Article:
The received signal is the sum of the signals sent by the two antennas. As the distance traveled is the same, the phase at the receiver location is also the same. The signal at point P0 on the centerline is:

$$S_{P0} = K_1 \cdot (CSB - SBO) + K_2 \cdot (CSB + SBO)$$

With $K_1$ and $K_2$ being the attenuation in free space, as the attenuation is the same for both antennas, this can be simplified:

$$S_{P0} = K_1 \cdot [(CSB - SBO) + (CSB + SBO)] = 2K_1 \cdot CSB$$

In CSB, the 90 Hz depth of modulation is the same than the 150 Hz one (see previous figure) There is no difference in depth of modulation (DDM) between the tones: DDM = 0%.

Receiver at point P1

The distance traveled is shorter for antenna 1, and longer for antenna 2. A phase lead and a phase lag respectively appear for antenna 1 and antenna 2. The phase lead is also equal to the phase lag. After some simplification that can be read in the linked thesis:

$$S_{P1} (\beta) = 2K_1 \cdot (\cos \beta \cdot CSB - \sin \beta \cdot SBO)$$

with $\beta$ being the angular distance from the centerline. This formula shows:

  • when $\beta$ is null (receiver on the centerline), we have the result already seen in the previous case,

  • when $\beta$ is negative or positive, the SBO signal influence increases and the overall depth of modulation between 150 and 90 Hz tones follows the same trend until reaching -100% or +100%, which correspond to the absence of CSB signal influence at the receiver side.

In the formula above, the system doesn't rely on a difference for the attenuation in free space for the antennas (K1/K2 coefficients are assumed equal).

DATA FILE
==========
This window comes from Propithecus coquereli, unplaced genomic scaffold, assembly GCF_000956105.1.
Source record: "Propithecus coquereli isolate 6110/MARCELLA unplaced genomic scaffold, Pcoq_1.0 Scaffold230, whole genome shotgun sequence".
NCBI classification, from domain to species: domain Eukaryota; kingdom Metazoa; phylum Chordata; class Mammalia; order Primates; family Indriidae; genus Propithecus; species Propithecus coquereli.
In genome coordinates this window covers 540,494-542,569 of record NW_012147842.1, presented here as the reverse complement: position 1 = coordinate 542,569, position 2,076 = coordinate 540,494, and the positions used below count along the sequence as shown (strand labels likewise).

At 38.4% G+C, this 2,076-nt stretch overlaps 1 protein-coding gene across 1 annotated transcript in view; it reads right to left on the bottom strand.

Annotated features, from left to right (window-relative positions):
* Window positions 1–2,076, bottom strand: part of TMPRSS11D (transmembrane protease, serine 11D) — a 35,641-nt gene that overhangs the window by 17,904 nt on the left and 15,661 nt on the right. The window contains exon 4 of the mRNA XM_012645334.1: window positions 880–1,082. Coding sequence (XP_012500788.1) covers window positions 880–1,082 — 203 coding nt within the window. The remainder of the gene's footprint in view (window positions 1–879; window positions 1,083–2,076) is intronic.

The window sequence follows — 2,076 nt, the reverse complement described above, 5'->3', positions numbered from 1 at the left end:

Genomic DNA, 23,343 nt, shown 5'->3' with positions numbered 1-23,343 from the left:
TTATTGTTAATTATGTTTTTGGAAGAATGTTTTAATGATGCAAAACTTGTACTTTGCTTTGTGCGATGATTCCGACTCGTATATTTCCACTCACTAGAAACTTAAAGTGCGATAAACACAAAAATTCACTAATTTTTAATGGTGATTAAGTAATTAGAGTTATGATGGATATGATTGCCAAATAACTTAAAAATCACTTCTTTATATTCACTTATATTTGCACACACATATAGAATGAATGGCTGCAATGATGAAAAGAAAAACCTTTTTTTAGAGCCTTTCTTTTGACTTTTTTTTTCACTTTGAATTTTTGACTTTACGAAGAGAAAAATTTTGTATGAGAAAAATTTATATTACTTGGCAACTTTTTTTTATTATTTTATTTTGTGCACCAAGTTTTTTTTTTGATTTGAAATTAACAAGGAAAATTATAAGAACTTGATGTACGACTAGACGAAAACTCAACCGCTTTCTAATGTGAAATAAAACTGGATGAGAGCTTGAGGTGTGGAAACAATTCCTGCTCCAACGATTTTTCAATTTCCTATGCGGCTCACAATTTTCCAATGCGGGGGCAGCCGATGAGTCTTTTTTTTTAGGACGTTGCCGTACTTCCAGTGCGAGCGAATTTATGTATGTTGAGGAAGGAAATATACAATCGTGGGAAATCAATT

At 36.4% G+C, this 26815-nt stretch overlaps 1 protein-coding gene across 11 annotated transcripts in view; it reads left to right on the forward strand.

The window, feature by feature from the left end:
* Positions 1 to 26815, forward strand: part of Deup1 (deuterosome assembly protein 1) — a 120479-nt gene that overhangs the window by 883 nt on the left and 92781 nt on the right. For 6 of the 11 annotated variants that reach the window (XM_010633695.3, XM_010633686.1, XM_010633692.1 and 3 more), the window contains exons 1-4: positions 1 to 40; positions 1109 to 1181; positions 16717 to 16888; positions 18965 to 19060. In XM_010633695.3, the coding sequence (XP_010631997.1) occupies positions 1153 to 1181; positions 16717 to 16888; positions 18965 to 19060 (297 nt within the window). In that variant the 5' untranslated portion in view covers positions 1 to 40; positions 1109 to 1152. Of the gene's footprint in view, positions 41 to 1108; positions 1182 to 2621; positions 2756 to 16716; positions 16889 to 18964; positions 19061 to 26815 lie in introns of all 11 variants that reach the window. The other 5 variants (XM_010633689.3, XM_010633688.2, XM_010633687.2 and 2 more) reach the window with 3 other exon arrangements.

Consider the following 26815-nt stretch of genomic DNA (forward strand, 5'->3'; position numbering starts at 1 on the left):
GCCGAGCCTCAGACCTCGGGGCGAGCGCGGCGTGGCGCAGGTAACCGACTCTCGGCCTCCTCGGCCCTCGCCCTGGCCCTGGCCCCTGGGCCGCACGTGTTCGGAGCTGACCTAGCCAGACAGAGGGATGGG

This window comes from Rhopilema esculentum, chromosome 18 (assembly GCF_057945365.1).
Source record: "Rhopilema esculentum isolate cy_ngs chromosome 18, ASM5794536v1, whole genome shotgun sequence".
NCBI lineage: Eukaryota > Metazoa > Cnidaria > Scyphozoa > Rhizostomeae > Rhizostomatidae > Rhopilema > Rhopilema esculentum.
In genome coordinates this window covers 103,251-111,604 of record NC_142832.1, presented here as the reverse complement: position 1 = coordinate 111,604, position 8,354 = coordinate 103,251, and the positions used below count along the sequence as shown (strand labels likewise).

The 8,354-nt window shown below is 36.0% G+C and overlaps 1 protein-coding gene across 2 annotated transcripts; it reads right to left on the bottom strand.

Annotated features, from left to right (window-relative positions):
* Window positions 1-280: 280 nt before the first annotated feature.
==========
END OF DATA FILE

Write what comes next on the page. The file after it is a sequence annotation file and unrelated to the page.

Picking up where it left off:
Instead of relying on amplitude values (two-beam misconception), the system relies on phase difference between SBO and CSB:

Actual principle of the ILS
Actual principle of the ILS, from this source.

The range of difference of depth modulation obtained must be mapped on the actual standardized values for LOC needle deviation, reducing the full range to a standardized guidance angle. The LOC specification are found in ICAO annex 10 to the Chicago Convention, volume 1, attachment C:

ILS LOC DDM values from ICAO

This setting is obtained by tuning the amplifier of the phase-shifter from each individual antenna (the amplifier is actually common to all antennas). This amplifier reduces the SBO signal influence on the DDM.

Clearance signal

So far we have assumed the localizer signal is only composed of the course guidance mixing the two original signals CSB and SBO. But it is very difficult to obtain an actual highly directional beam, like the course beam, without creating unwanted lobes:

Beam radiation pattern
Radiation pattern of beam antenna, source